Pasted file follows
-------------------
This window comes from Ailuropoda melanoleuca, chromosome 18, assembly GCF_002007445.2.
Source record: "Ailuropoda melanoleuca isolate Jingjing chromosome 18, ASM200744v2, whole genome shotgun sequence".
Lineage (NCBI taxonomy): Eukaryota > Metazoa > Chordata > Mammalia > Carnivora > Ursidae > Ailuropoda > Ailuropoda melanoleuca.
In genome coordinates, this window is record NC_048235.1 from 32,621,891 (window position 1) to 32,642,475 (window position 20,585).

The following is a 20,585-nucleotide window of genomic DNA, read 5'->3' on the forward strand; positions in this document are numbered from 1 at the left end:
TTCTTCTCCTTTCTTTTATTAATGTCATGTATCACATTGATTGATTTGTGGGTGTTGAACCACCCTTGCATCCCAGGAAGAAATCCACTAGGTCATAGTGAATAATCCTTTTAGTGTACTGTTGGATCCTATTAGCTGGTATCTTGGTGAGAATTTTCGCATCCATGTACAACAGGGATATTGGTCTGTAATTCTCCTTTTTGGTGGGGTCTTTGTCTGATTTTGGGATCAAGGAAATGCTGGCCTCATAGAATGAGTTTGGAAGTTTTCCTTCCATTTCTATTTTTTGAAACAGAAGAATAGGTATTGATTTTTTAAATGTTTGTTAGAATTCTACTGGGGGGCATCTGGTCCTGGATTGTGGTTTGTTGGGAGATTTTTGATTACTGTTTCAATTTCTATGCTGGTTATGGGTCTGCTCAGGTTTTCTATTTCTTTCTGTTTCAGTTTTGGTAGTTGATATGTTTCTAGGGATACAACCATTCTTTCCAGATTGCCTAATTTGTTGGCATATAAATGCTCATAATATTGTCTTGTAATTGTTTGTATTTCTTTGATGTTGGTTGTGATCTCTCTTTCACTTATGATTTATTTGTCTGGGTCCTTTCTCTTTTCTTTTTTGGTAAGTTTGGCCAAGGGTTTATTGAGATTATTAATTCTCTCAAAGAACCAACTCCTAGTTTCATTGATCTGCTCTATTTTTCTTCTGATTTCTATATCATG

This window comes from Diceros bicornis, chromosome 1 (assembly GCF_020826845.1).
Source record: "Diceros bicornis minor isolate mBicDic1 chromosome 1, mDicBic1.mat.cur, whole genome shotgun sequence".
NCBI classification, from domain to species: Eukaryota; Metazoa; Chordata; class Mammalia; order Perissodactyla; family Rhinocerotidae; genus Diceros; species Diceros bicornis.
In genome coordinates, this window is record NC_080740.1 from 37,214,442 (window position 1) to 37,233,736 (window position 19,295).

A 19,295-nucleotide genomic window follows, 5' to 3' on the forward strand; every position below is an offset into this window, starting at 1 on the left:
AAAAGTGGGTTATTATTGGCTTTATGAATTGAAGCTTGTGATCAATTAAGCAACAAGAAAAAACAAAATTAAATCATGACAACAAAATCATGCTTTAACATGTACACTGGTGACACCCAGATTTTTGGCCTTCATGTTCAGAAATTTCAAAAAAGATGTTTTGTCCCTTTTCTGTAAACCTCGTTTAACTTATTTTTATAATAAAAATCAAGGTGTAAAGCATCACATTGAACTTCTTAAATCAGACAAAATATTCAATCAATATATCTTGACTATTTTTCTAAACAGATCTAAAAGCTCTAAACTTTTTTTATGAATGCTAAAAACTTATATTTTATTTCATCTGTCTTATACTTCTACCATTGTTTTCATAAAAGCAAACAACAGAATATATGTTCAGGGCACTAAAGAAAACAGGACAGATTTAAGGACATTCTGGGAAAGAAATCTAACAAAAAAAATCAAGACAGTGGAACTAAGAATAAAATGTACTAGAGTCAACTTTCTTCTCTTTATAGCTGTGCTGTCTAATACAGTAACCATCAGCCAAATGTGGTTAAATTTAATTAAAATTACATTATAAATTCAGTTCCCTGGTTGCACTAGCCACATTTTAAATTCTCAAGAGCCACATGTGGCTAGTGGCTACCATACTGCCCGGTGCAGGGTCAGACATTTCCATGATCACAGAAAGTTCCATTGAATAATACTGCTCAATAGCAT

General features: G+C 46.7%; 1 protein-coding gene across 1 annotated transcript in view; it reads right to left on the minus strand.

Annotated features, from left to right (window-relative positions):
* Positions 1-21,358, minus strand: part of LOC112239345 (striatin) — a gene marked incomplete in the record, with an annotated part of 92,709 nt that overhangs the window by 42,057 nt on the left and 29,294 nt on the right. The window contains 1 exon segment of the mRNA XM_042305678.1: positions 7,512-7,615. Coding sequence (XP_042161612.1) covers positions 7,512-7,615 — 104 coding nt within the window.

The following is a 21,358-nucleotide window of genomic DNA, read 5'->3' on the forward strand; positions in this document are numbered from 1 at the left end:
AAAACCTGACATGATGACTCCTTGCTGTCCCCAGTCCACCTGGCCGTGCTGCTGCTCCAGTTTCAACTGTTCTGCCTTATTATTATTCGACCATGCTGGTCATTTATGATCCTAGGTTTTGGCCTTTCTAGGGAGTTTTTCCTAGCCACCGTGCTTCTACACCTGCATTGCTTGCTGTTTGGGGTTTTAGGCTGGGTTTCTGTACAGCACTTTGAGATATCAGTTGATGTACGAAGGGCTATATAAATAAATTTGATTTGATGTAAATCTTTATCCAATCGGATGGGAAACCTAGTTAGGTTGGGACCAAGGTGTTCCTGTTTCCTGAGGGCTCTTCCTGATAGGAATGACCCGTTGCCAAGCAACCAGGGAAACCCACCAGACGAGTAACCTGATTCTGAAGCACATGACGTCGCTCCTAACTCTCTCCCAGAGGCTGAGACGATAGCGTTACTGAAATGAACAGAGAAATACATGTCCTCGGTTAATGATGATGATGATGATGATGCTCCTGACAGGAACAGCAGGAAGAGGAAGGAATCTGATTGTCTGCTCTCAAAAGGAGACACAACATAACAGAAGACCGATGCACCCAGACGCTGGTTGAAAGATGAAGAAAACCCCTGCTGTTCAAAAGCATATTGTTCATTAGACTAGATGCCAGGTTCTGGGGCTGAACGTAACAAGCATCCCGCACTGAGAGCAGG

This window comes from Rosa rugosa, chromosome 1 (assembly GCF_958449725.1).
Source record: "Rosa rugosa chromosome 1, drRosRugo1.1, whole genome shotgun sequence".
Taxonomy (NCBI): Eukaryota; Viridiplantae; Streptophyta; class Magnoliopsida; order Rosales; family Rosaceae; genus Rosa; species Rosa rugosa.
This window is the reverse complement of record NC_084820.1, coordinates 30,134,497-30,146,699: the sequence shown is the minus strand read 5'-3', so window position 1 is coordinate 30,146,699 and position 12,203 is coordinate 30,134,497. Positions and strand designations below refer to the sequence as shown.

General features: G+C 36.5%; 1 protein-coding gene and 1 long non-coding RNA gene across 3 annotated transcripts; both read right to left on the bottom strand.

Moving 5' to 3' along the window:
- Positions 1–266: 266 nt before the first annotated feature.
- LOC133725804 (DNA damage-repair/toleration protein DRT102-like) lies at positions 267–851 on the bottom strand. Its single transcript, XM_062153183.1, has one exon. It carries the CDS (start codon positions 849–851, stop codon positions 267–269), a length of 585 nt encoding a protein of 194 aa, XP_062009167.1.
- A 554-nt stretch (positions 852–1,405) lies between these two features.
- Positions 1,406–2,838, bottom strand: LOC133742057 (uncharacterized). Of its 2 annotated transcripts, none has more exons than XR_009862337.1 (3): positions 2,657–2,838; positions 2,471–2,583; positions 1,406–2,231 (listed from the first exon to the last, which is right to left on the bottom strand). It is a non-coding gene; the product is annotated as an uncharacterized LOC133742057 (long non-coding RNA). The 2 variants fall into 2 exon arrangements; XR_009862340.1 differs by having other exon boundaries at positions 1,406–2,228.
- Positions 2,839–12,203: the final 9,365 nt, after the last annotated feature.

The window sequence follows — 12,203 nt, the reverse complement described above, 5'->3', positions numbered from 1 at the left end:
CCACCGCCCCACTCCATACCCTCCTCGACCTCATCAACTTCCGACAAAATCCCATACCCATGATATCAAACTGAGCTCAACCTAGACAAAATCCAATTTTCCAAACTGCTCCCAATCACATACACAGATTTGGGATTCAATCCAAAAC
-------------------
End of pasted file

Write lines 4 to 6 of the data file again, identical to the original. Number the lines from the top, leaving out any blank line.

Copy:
In genome coordinates, this window is record NC_048235.1 from 32,621,891 (window position 1) to 32,642,475 (window position 20,585).

The following is a 20,585-nucleotide window of genomic DNA, read 5'->3' on the forward strand; positions in this document are numbered from 1 at the left end:
TTCTTCTCCTTTCTTTTATTAATGTCATGTATCACATTGATTGATTTGTGGGTGTTGAACCACCCTTGCATCCCAGGAAGAAATCCACTAGGTCATAGTGAATAATCCTTTTAGTGTACTGTTGGATCCTATTAGCTGGTATCTTGGTGAGAATTTTCGCATCCATGTACAACAGGGATATTGGTCTGTAATTCTCCTTTTTGGTGGGGTCTTTGTCTGATTTTGGGATCAAGGAAATGCTGGCCTCATAGAATGAGTTTGGAAGTTTTCCTTCCATTTCTATTTTTTGAAACAGAAGAATAGGTATTGATTTTTTAAATGTTTGTTAGAATTCTACTGGGGGGCATCTGGTCCTGGATTGTGGTTTGTTGGGAGATTTTTGATTACTGTTTCAATTTCTATGCTGGTTATGGGTCTGCTCAGGTTTTCTATTTCTTTCTGTTTCAGTTTTGGTAGTTGATATGTTTCTAGGGATACAACCATTCTTTCCAGATTGCCTAATTTGTTGGCATATAAATGCTCATAATATTGTCTTGTAATTGTTTGTATTTCTTTGATGTTGGTTGTGATCTCTCTTTCACTTATGATTTATTTGTCTGGGTCCTTTCTCTTTTCTTTTTTGGTAAGTTTGGCCAAGGGTTTATTGAGATTATTAATTCTCTCAAAGAACCAACTCCTAGTTTCATTGATCTGCTCTATTTTTCTTCTGATTTCTATATCATG